EVELYN POSEY is the Dorrance D. Roderick Endowed Professor and chair of the department of English at the University of Texas at El Paso. She has served as an associate vice president for instructional design and technology integration, associate dean in the College of Liberal Arts, director of English education in the department of English, and director of the West Texas Writing Project (a site of the National Writing Project). She has also taught at El Paso Community College. Posey has published articles in Computers and Composition, the Journal of Business and Technical Communication, the Journal of Developmental Education, Teaching English in the Two-Year College, and the Writing Center Journal.

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Table of Contents


n.b. Chapters 4-11 follow the same general structure as Chapter 3, and Chapters 14-16 follow the same general structure as Chapter 13. For the sake of brevity, the full structure is not given for each chapter.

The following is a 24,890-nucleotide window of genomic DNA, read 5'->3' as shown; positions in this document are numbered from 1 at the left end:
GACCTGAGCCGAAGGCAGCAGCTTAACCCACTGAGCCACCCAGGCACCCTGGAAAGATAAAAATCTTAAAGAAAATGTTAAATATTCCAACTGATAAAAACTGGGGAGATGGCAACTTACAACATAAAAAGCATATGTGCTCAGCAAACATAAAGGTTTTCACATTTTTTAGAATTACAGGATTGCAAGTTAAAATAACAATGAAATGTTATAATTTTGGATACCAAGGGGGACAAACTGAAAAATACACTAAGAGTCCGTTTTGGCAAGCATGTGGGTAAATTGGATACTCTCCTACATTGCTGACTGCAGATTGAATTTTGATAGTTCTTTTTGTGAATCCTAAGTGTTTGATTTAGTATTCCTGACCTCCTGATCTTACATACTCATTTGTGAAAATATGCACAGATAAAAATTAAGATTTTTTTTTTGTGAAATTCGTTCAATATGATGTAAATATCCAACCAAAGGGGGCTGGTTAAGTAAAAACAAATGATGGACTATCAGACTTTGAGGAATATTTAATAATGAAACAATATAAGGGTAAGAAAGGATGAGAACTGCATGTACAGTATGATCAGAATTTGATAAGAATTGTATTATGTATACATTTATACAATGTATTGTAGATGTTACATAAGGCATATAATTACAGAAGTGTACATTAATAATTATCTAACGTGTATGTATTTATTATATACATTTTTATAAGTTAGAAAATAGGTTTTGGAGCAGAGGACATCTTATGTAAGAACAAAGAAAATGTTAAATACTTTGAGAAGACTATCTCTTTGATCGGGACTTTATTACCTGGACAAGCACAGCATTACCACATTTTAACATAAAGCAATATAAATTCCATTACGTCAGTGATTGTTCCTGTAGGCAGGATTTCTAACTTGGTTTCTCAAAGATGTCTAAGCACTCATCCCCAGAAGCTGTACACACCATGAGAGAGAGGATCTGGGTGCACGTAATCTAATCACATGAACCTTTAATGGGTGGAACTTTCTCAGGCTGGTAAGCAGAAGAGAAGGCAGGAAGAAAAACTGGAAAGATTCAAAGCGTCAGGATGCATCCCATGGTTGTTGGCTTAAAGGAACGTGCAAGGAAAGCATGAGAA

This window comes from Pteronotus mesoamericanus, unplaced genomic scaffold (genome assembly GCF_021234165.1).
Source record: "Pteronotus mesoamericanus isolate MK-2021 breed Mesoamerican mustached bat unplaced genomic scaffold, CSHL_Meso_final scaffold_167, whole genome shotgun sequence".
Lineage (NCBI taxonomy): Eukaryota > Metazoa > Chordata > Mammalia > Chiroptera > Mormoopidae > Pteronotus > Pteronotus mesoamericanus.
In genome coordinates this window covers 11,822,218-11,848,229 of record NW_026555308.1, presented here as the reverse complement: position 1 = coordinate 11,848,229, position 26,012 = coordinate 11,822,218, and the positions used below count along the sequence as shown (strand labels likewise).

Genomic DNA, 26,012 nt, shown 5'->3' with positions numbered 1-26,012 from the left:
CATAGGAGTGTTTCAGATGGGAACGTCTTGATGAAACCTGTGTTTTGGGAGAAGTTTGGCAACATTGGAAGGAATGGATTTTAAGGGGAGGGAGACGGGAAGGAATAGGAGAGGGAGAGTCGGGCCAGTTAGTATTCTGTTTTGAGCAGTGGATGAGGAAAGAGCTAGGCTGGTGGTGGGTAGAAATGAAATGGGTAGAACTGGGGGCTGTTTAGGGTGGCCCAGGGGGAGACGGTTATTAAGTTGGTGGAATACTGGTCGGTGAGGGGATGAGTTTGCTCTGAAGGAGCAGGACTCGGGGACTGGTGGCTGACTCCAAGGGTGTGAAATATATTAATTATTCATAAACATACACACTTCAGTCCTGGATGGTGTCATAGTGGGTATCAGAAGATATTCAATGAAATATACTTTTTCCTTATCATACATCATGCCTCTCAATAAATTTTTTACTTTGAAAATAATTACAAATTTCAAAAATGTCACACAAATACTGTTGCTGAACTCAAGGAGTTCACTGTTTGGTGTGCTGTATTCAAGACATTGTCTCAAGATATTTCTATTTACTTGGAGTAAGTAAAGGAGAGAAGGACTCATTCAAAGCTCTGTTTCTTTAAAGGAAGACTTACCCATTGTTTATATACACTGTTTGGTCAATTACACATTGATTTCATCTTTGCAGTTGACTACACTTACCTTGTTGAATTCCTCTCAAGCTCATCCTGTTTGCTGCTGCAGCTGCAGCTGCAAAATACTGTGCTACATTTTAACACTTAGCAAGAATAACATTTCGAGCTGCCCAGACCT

1. Discovering Writing
Writing Assignment Reading to Improve Your Writing Patterns of Writing
Example
Narration
Description
Process Explanation
Classification
Comparison and Contrast
Definition
Cause and Effect
Argument
Understanding the Writing Process
Additional Writing Assignments

PART I. WRITING PARAGRAPHS
2. A Step-by-Step Guide to the Writing Process
Understanding Paragraphs Writing Assignment Step 1. Discover Ideas for Writing
Choosing a Topic
Considering Your Audience
Considering Your Purpose
Writing to Express: Cheryl Peck, from Fat Girls and Lawn Chairs
Writing to Inform: Neil Strauss, from "Necessary Springsteen Keeps theFaith"
Writing to Persuade: Jody Albert, from "Avoid Dryden Hall"
Gathering Ideas
Brainstorming
Freewriting
Clustering
Interviewing
Outlining
Narrowing Your Topic
Step 2. Write Your Discovery Draft
Drafting a Topic Sentence
Adding Support
Drafting a Concluding Sentence
Krikor's Discovery Draft
Step 3. Revise Your Paragraph
Strengthening Focus
Building Support
Organizing Points
Topic-Illustration-Explanation Order: Rebecca Thomas Kirkendall, from "Who's a Hillbilly?"
Chronological or Sequential Order: Andre Dubus, from "Under the Lights"
Progressive Order: Martin Luther King, Jr., from "I Have a Dream"
Directional Order: Brent Staples, from Parallel Time: Growing up in Black and White
Question-and-Answer Order: Brian Caulfield, from "How to Turn Grease into Gold"
Krikor's Revised Draft